Before a vaccination for measles was discovered in 1963, 4 million people per year contracted measles. Of the 4 million diagnosed 48,000 of these patients were hospitalized, 1,000 suffered encephalitis, or brain swelling, and 400-500 died. A separate measles vaccination was released in 1963 and the MMR or measles, mumps, rubella vaccination was released in 1971.
The physicians at Premier Medical Group recommend that all children (and adults) receive appropriate vaccinations. Children in New York State cannot attend school without having been vaccinated unless they obtain a medical exemption from their physician. As of June 2019, there are no religious exemptions for vaccinations. Vaccinations not only protect the person who is vaccinated, but also anyone exposed to them who cannot yet be vaccinated such as infants before the age of 12 months. This includes children who are of age but have not yet been vaccinated. The appropriate vaccination schedule is as follows:
Children 12-15 months old should start receiving the MMR vaccination and should receive two doses with the second dose at 4-6 years of age.
Adults born before 1957 are presumed to be immune to measles, mumps and rubella. The reason for this is that exposure to these illnesses was so common before 1957 that almost everyone had them as either symptomatic or asymptomatic illnesses some time during her childhood. Adults born after 1957 who are not sure that they received MMR vaccination can either have blood work done to prove immunity or receive 1 dose of MMR, or 2 doses one month apart if they are in a high risk group.
Healthcare personnel without evidence of previous immunity should receive one dose of MMR. Documentation of immunity consists of immunization records or blood work showing that a person is immune. Exceptions include children 6-11 months old and will be traveling internationally and who should receive 1 dose of MMR, pregnant women without documentation of rubella immunity who should not receive MMR and patients who are severely immunocompromised because of HIV disease or specific medications like chemotherapy who should not receive MMR
So what should you do besides making sure that your children have had their vaccinations? If you were born before 1957, you can relax in the knowledge that you have had the measles and are immune. Even if you don’t remember being ill, lack of immunity in this age group is extremely rare. If you were born after 1957 and are not sure about having been immunized, or you are just very concerned, your healthcare provider can do bloodwork to document your immunity to measles. You can receive an MMR vaccination if necessary. Don’t be anxious, be informed.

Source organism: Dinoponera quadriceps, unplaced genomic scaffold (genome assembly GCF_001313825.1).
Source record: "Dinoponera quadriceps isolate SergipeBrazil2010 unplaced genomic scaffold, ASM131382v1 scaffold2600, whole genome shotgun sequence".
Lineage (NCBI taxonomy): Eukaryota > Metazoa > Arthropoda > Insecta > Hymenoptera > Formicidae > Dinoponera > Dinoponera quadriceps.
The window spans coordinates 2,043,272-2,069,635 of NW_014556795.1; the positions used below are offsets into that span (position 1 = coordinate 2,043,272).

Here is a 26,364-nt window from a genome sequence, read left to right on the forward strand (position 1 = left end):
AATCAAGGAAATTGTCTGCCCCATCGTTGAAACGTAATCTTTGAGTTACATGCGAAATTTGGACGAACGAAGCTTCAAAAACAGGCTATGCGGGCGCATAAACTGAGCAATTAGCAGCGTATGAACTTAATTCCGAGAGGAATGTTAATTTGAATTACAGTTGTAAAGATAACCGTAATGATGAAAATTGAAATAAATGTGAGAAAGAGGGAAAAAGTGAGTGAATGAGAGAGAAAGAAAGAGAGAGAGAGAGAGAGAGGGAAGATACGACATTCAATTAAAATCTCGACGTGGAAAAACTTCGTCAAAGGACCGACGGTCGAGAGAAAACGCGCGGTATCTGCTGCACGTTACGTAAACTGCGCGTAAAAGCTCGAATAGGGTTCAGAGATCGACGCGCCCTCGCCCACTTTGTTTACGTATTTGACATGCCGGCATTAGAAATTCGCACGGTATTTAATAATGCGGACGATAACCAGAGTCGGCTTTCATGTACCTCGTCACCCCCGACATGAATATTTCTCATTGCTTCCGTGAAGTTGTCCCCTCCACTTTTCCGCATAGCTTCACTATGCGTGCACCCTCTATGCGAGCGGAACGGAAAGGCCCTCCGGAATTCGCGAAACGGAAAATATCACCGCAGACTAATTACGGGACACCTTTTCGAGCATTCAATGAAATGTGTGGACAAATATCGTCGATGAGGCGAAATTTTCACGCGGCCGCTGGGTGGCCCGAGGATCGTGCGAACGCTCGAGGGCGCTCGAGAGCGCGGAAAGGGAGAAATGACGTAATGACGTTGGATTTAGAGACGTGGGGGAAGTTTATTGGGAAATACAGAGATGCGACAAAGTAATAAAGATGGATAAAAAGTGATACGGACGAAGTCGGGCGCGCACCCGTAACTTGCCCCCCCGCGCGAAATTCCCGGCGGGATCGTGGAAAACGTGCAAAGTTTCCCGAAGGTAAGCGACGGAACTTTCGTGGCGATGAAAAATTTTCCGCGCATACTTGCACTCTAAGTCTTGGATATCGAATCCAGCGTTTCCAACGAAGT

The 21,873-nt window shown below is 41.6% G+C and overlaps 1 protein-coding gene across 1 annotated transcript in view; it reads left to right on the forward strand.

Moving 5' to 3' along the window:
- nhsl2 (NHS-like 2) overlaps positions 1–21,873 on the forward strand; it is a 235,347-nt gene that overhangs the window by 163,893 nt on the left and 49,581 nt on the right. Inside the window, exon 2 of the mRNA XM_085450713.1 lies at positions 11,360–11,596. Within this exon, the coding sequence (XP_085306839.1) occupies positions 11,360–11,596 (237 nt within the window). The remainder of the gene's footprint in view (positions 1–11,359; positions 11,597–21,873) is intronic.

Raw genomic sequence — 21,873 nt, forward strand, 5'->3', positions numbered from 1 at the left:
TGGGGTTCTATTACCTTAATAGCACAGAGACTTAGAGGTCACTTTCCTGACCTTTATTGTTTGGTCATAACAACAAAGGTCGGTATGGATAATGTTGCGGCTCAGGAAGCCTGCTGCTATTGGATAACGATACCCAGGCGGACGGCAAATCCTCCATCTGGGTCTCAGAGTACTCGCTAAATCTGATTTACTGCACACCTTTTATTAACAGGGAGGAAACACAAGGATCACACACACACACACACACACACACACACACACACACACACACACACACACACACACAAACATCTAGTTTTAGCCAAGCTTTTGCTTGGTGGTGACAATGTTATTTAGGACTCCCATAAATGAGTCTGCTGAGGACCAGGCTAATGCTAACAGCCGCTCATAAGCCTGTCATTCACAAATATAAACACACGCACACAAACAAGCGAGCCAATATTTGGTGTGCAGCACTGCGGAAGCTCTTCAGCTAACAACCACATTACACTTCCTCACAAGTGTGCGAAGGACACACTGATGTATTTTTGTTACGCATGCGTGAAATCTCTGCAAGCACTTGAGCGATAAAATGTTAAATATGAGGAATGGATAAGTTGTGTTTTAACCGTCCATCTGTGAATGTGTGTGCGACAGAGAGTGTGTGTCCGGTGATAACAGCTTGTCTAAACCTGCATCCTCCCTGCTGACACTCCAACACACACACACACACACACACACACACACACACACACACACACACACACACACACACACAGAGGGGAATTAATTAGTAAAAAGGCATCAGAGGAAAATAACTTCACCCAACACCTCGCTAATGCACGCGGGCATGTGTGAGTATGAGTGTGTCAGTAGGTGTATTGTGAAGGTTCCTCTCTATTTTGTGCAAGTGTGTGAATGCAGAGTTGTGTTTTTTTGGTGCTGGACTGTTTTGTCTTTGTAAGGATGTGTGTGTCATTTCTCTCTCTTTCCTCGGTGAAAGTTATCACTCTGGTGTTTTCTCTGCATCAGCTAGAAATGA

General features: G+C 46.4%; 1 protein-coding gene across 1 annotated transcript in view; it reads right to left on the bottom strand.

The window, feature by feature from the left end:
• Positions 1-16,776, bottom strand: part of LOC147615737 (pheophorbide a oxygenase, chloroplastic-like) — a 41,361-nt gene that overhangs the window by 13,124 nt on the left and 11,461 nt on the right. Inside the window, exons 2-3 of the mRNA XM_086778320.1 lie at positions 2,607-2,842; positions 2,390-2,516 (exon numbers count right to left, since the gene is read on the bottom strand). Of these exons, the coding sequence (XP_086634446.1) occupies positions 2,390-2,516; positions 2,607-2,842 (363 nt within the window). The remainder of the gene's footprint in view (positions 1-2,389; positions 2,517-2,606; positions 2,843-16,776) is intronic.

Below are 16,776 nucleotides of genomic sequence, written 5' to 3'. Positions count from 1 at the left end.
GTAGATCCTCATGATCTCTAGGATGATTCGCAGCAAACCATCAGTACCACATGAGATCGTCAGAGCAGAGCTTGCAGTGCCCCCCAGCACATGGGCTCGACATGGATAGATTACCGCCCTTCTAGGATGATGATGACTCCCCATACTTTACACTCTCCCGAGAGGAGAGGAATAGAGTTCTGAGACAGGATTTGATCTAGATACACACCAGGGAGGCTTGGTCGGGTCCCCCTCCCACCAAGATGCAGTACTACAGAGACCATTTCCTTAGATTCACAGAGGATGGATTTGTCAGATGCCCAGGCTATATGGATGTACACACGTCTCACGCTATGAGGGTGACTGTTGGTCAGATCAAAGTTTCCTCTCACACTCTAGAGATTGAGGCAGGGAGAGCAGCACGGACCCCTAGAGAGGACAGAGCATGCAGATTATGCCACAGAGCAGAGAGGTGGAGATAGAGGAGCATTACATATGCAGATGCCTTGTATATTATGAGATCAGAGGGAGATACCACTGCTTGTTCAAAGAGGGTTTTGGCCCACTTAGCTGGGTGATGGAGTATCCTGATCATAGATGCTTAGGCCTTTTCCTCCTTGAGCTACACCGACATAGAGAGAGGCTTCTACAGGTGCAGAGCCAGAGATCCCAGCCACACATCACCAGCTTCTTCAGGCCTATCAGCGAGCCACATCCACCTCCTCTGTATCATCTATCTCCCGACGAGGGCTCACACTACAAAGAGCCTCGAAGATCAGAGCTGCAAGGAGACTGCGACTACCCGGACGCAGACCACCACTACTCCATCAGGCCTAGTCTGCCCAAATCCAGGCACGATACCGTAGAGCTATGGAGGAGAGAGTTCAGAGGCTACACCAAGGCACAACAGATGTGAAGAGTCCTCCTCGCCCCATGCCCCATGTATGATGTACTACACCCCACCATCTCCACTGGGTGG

- Measles is a highly contagious virus that lives in the mucus of an infected person. It can spread to others through coughing and sneezing.
- The measles virus can live for up to two hours in a space where the infected person coughed or sneezed. If other people breathe the contaminated air or touch the infected surface, then touch their eyes, noses, or mouths, they can become infected.
- Measles is so contagious that if one person has it, 90% of the people close to that person who are not immune will also become infected.
- Infected people can spread measles to others from four days before through four days after the rash appears.
- Early symptoms include high fever, a cough, runny nose and red, watery eyes. Two or three days later small while spots may appear inside the mouth. Within three to five days the red measles rash breaks out on the face and spreads down the body to the feet. The patient’s fever may go to 104 degrees or higher. In a few days the fever goes down and the rash fades.
- If you have been exposed to measles, call your doctor immediately and let them know. Your doctor can determine if you are immune to measles based on your vaccination record, age, or laboratory evidence, and make special arrangements to evaluate you, if needed, without putting other patients and medical office staff at risk.